The few spots of rain were just that…a few spots.

When we emerged from the Fashion Museum and Assembly Rooms, we saw that it was raining a bit more, so it was time to leave Bath.  Aurora and Justin left us at this point.

Scott and Jo were camping at a picturesque place that we had passed on several occasions, and people had mentioned their cream teas, so this was our next stop.  

Leaving Bath in the rain

We arrived at Stowford Manor Farm, and tip-toed through the puddles to the tea-rooms…what a loveley place it is…

Stowford Manor Farm


While we waited for our cream teas, we had a look around the room at the lovely old fireplace, the beams, the windows, and the items displayed therein including…a Wurlitzer jukebox!!

Isn't this cosy!


I do apologise for not taking any photos of the cream teas, but when they arrived we were too busy tucking in and enjoying them!!

We had a wonderful afternoon, despite the ‘iffy’ weather, and we hope that next year we can arrange to do more than just the promenade.  Scott has mentioned organising another picnic, but next time arranging it properly, well in advance, so that more people can join in.  We look forward to it!

Jane Austen Festival Promenade – Part Two

September 28, 2011

Promenaders in Royal Crescent

The promenaders arrived in Royal Crescent, and soon the whole place was full of Regency costumes.  If it wasn’t for the cars parked there, you could actually imagine yourself back in the Age of Elegance!

Crowded Royal Crescent


Scott and Joanna

Joanna, Aurora and friends

So many beautiful gowns, spencers, pelisses, and accessories, and it wasn’t just the ladies, even the gentlemen put on a show…

Although the weather was a bit cool and grey, the rain had held off, and we had actually seen a little bit of sunshine.  Then a few spots of rain turned into short, light showers, and umbrellas were required rather than parasols.

Most people had come to Bath equipped for the weather

An elegant lady and gentleman

After a while of walking, chatting, and watching the dancers (I was told that there was a different group of dancers this year, instead of Steps in Time, but I never got to see as there were far too many people…and I’m only little!), we began to wend our merry way back down the hill, via Gravel Walk.

It is usually when we get as far as Queen Square that people start breaking away to wander around town and do a bit of sight-seeing or shopping, as those with tickets head for the Guildhall for lunch.  Robert and I were with Scott and Joanna, and their friend Aurora, and they suggested going to a little place in Old King Street called Hall & Woodhouse ( http://www.hall-woodhousebath.co.uk ) for lunch.  And an excellent lunch it was, too!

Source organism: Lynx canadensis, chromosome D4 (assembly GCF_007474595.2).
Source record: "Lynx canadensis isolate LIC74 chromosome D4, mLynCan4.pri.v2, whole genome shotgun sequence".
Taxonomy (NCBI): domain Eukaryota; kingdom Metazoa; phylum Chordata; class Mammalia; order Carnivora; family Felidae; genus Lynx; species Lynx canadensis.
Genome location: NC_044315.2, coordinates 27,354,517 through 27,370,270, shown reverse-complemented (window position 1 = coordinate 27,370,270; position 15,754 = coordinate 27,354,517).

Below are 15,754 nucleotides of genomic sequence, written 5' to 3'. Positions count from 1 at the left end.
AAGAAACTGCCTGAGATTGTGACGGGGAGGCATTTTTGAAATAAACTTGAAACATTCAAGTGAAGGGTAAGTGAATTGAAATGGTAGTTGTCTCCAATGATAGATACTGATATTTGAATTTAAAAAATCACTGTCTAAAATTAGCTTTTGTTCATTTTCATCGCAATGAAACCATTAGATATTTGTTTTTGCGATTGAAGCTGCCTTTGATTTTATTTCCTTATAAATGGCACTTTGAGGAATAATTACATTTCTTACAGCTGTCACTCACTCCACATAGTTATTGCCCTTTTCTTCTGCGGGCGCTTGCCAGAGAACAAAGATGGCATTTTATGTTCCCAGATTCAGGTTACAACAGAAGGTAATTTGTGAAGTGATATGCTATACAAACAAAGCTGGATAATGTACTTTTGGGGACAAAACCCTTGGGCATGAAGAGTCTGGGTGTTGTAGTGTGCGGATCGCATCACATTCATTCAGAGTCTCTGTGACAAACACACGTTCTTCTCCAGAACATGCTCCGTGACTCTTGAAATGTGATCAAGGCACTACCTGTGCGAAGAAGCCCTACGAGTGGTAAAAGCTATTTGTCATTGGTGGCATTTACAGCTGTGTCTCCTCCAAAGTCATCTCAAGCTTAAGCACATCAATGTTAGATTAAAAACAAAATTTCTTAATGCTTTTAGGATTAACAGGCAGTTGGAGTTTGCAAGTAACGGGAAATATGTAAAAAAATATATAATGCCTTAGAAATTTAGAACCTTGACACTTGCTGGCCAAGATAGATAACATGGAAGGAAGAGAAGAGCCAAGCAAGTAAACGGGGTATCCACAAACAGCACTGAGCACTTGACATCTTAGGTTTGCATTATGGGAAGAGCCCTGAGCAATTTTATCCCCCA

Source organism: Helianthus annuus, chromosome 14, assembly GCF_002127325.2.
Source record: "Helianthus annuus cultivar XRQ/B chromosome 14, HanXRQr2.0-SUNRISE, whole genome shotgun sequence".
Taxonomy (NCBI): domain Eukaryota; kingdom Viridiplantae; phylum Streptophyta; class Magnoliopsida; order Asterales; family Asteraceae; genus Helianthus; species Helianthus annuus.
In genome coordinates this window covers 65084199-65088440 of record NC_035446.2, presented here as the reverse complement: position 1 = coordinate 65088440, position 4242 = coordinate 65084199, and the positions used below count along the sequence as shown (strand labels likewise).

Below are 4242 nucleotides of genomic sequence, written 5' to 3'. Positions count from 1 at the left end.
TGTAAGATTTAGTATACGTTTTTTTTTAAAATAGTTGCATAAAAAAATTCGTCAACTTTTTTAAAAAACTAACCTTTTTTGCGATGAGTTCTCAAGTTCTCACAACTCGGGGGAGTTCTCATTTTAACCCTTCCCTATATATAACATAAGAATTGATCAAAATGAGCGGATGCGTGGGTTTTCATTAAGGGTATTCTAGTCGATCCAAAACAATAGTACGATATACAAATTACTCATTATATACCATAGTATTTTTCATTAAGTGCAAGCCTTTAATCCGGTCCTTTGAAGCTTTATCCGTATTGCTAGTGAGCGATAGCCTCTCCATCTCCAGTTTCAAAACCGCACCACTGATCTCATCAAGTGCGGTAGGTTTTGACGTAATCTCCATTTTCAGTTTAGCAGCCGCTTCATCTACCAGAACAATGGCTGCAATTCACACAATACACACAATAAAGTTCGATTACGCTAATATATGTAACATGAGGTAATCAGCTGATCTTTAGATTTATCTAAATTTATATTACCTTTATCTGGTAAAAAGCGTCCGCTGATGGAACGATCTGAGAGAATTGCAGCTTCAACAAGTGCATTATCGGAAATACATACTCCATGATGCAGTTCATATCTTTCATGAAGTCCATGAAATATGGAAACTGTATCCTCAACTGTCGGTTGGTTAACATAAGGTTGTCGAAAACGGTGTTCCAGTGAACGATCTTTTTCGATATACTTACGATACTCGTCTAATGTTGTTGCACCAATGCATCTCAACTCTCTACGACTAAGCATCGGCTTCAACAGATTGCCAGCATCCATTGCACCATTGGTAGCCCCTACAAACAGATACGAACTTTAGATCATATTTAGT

We arrived at the Guildhall, and had our money ready to pay the £2 admittance, when the young lady asked if we had been in the Promenade earlier.  We replied that we had, and she let us in…no charge.  Bargain! 

A Guildhall chandelier

There was only one stall that I was desirous of seeing, and that was Nehelenia Patterns (www.neheleniapatterns.com ) as there was a spencer pattern that I wanted to buy.  I didn’t realise that Past Patterns were also going to be there, or I would have made sure I had more cash on me in case they had one that I wanted, too.  In fact, I totally forgot to peruse the items on display there!  😦

After leaving the Guildhall, we went with Scott and Jo to some vintage shops that they knew about…oh, boy! was I wishing for a BIG lottery or scratchcard win!!  So many beautiful items, including a fine corded Victorian child’s bonnet for £50! 

We were heading back up the hill with the intention of visiting the Fashion Museum, but a shortage of cash put paid to that idea for us…

Rummaging for NT cards

So, leaving Scott and Jo, we headed back down the hill.  As we emerged from a shopping mall opposite the Guildhall, we saw a couple of ladies in costume and got a photo of them…

Then we noticed the market…and decided to have a quick wander round.  Here we discovered more people in costume, and they seemed to be swarming around one stall in particular, so I had to go and investigate.  Pretty shiny things!!  Jewellery and tiaras…oh boy!  Again I wished for a big lottery or scratchcard win! 

It was here that we got talking to a couple of ladies in beautiful costumes, and I would have chatted forever had not Robert remined me that we had to get back to the car.  

We had parked in the cricket ground car park, and as we strolled across the bridge and along North Parade Road we were once again getting those quizzical looks from people.  🙂

Oh dear!  A brilliant day was about to go horribly wrong!  Robert had left the lights on and the battery was flat!  He had to find someone who could get us going, so jump-leads in hand he went in search.  One good samaritan tried to help, but it turned out those leads were next to useless!

A phonecall to Scott to find out if they had left Bath yet…no.  Phew!  They arrived and another attempt was made…still no joy.  Then someone came over with BIG jump-leads and ‘hey presto!’ the engine roared into life! 

We finally left Bath…but despite the weather, and this little incident…we had a brilliant day!!  😀

Jane Austen Festival Promenade 2011 – Part One

September 25, 2011

All sewing was more or less finished by Friday evening, so we could retire to bed without worrying about what hadn’t been done…which was certainly not the case last year! 

Saturday morning, and the weather wasn’t looking too promising with dark grey clouds and a stiff breeze.  I had bought my old cane-handled umbrella as an accessory, but it wasn’t useable, as one of the spokes was broken and hanging off!  Instead, I was able to borrow a sweet little umbrella that did the trick.